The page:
Interestingly, treatments that involved parental care consistently caused offspring to form densest and least dense shoals, respectively. When the caring individual did not experience risk, offspring shoals were loose and were very sensitive to the simulated predator attack. However, when the male that provided care had perceived high predation risk prior to the care period, offspring formed dense shoals and were less sensitive to the simulated predator attack.

Without parental care, maternal experience with high risk was more important than paternal experience, but offspring responded most appropriately when both parents were exposed to either high or low risk. The risk information that offspring assessed themselves was only important when no risk information was transmitted from parents (i.e., when parents were never exposed to risk).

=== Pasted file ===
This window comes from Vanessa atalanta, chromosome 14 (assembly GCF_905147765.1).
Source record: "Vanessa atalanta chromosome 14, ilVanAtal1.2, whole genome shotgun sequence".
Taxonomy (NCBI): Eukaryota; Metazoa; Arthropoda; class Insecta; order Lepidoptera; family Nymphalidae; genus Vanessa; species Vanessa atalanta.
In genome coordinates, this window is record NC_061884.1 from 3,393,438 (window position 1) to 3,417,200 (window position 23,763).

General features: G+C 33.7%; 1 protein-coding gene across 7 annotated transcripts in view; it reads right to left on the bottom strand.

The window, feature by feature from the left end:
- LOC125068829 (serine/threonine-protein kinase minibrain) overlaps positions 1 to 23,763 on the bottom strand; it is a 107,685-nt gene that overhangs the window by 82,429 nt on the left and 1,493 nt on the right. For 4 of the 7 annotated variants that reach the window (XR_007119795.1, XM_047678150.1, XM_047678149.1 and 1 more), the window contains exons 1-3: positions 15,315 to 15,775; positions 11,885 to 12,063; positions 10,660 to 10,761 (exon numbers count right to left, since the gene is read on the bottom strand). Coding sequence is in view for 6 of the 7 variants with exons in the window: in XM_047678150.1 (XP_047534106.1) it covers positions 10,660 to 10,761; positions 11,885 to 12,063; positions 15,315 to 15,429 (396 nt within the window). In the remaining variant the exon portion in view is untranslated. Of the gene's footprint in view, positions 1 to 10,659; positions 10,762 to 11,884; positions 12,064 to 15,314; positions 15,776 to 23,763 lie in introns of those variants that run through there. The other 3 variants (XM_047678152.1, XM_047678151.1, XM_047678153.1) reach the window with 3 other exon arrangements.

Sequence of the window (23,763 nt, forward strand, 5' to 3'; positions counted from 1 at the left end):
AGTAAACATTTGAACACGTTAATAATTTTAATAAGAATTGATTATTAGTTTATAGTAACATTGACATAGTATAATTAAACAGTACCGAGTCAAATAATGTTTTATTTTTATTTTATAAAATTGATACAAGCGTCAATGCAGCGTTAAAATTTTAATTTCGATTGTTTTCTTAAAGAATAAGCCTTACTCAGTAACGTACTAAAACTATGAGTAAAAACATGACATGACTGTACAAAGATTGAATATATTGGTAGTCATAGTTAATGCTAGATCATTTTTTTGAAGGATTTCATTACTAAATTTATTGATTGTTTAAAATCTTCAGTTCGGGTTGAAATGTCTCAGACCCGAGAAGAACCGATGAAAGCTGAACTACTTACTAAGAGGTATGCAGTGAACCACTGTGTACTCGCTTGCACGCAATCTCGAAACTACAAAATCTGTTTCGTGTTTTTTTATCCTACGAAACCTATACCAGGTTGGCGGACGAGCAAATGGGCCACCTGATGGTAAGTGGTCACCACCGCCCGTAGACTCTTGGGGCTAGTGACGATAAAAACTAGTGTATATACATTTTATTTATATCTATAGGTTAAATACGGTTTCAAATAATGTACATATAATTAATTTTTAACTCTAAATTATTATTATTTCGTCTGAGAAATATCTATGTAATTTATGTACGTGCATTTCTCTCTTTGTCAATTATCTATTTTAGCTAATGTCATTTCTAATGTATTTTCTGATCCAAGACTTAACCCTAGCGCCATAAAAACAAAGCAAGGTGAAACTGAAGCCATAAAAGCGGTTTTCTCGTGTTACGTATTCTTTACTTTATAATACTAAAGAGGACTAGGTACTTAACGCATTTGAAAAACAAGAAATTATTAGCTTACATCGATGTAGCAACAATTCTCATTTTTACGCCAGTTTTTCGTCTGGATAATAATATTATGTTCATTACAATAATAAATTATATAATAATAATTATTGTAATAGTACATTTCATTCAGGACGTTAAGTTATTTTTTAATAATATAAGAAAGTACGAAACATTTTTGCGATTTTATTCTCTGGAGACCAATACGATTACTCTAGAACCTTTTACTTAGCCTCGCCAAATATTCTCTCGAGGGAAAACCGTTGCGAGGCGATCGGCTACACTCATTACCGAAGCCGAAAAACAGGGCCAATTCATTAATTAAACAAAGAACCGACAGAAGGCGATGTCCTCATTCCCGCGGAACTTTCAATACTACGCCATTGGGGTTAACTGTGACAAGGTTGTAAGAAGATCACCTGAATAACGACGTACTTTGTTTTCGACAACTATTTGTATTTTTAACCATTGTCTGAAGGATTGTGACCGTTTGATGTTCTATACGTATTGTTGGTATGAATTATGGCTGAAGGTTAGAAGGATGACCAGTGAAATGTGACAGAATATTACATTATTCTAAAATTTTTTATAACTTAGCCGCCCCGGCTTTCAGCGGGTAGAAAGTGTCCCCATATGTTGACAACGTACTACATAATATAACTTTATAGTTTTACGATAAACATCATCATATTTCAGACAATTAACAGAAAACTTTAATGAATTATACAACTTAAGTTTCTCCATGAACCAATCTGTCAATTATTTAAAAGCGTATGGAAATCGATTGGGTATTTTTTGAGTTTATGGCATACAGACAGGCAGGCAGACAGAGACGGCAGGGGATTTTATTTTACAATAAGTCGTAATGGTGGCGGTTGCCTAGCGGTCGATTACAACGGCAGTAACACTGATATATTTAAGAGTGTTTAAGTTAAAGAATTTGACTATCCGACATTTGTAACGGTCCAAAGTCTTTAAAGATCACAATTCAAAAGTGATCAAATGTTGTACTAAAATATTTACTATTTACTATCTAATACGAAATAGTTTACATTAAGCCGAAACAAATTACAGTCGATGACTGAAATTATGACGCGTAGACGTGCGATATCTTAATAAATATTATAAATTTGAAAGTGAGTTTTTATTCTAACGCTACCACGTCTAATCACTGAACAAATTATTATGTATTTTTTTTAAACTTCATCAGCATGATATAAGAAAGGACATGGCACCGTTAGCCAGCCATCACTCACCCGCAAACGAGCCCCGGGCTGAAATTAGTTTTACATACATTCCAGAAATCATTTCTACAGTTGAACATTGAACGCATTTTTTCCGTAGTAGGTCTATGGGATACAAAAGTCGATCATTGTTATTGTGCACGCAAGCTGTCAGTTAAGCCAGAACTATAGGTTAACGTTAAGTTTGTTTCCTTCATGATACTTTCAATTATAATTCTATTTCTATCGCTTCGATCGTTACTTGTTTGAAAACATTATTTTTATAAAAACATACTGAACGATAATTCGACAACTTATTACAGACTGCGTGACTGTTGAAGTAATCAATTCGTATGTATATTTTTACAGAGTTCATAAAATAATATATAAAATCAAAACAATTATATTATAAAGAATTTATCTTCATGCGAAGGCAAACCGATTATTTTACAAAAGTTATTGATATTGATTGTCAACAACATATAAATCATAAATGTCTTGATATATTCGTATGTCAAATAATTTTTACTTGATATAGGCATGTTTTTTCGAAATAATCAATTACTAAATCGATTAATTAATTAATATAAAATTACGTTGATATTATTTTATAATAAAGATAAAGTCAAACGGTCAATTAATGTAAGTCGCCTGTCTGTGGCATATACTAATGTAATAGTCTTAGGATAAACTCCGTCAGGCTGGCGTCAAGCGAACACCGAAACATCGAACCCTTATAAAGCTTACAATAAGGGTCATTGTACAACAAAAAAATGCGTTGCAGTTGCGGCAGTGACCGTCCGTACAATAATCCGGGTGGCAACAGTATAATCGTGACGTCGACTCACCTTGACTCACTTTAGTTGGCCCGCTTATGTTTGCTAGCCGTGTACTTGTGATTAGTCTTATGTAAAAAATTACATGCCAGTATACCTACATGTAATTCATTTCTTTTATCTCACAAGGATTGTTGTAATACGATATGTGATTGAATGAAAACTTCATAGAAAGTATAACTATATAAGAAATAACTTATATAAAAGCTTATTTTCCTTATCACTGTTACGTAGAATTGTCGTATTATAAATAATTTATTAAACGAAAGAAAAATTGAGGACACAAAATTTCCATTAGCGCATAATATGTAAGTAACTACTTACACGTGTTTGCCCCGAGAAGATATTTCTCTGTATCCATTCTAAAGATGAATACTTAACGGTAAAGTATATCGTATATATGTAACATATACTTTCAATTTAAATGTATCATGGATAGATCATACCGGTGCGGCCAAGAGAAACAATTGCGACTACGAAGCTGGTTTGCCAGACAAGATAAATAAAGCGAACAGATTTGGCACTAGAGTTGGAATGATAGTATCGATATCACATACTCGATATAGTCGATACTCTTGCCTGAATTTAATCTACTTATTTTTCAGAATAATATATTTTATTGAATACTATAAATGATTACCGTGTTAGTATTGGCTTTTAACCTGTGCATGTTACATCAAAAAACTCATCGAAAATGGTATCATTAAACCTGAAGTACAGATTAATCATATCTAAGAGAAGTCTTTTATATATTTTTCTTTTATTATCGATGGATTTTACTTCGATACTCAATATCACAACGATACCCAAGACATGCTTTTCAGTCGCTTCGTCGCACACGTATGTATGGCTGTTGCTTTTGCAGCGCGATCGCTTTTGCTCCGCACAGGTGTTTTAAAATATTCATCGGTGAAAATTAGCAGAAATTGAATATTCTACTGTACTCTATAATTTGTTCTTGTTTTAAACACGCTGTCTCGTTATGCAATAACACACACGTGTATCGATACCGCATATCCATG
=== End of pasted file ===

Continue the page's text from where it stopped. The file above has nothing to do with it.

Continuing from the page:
Taken together, this research highlights the high relative importance of parental care during the embryonal period (while offspring are still within their eggs) for the formation of optimal social behavior in the next generation. Many studies on transgenerational plasticity explicitly exclude parental care from their experimental design, and the results here show that this practice may lead to incorrect consequences regarding the relevance of transgenerational plasticity in allowing animals to cope with environmental change.